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Success! Phelon from Kenya raised $640 to fund fracture repair surgery.

  • $640 raised, $0 to go
to go
Fully funded
Phelon's treatment was fully funded on September 4, 2020.

Photo of Phelon post-operation

April 17, 2020

Phelon underwent life-changing fracture repair surgery.

Phelon’s surgery proceeded as planned. She also had a successful post-surgical recovery, physiotherapy session and eventually doctors discharged her home.

Phelon came back for follow-up review and her hand is improving. She still requires further physiotherapy sessions and clinical review, however the surgery reduced the chances of further complications on her fractured hand. Her mother is grateful for the support offered by Watsi donors.

Phelon’s mother says, “Thank you for supporting my child’s surgery. God bless you.”

Phelon’s surgery proceeded as planned. She also had a successful post-surgical recovery, physiotherapy session and eventually doctors discha...

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January 31, 2020

Phelon is a young student from Kenya who wants to be a doctor when she grows up. She is the last born child in a family of three. Her mother, the only breadwinner in their family operates a printing kiosk in the capital, making about $5 daily. She cares for her children and her own siblings.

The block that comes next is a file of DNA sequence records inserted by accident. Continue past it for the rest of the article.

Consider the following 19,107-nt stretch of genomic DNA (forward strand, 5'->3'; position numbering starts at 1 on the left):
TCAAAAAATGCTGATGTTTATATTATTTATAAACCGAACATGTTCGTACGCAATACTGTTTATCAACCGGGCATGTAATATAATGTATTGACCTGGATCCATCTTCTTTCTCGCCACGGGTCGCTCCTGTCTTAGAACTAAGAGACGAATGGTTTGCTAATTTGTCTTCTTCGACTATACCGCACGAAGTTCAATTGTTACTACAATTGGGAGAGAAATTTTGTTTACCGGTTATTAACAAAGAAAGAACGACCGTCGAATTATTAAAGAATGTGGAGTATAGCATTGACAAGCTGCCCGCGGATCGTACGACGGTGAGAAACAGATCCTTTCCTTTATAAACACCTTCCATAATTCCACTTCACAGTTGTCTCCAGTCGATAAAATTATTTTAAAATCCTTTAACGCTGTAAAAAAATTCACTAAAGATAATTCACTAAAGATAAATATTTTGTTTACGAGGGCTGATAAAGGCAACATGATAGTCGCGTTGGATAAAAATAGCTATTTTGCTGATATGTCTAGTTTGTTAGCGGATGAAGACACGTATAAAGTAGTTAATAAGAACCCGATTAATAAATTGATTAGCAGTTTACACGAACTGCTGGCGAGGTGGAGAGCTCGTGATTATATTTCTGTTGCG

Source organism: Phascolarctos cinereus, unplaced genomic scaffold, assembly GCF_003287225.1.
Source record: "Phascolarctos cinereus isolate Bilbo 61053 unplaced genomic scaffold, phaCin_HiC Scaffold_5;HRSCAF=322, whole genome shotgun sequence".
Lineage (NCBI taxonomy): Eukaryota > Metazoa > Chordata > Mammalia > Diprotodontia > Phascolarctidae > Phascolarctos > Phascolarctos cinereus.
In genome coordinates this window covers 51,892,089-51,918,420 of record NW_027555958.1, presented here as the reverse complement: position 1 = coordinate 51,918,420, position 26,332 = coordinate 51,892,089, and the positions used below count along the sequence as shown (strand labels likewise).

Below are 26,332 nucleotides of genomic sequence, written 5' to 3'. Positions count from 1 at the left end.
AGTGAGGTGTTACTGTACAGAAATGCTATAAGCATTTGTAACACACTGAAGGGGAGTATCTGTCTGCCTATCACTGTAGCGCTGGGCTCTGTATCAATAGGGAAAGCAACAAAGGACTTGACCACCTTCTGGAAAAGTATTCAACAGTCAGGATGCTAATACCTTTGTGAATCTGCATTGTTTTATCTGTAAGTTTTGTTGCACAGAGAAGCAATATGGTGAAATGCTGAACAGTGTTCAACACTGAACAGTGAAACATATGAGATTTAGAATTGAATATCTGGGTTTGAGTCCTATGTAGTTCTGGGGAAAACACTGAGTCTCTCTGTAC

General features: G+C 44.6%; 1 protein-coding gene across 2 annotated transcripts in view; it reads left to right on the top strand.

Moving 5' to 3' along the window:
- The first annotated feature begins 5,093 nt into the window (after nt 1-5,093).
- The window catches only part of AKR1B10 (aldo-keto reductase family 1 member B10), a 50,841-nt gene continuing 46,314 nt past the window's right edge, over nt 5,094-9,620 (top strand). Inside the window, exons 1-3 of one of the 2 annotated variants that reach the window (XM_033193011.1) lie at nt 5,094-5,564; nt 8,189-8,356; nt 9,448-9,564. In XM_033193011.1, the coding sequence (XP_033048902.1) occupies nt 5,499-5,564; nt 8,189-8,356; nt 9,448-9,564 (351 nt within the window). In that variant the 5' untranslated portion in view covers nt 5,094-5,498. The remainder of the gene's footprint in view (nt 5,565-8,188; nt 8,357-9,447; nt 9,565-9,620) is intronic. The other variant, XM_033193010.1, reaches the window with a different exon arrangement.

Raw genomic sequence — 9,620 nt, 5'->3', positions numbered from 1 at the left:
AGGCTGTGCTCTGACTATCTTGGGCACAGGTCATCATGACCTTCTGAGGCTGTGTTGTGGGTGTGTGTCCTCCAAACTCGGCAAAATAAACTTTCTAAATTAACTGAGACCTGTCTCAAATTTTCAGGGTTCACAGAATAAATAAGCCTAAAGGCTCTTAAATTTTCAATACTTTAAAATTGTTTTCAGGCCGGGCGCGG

In the second week of January, Phelon fell while playing with other children. Her right hand dislocated and by evening, it was swollen. She is not able to use her hand freely and she is in pain.

Fortunately, surgeons at our medical partner can help. On February 3rd, Phelon will undergo a fracture repair procedure, called an open reduction and internal fixation. This procedure will help her use her hand again and continue with her studies. Now, our medical partner, African Mission Healthcare Foundation, is requesting $640 to fund this procedure.

Phelon’s mother says, “My prayer, like any other mother, is to see my daughter heal and lead a normal life.”

Phelon is a young student from Kenya who wants to be a doctor when she grows up. She is the last born child in a family of three. Her mother...

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Phelon's Timeline

  • January 31, 2020

    Phelon was submitted by Joan Kadagaya, Curative Medical Support Program-Partner Representative at African Mission Healthcare.

  • February 2, 2020

    Phelon's profile was published to start raising funds.

  • February 3, 2020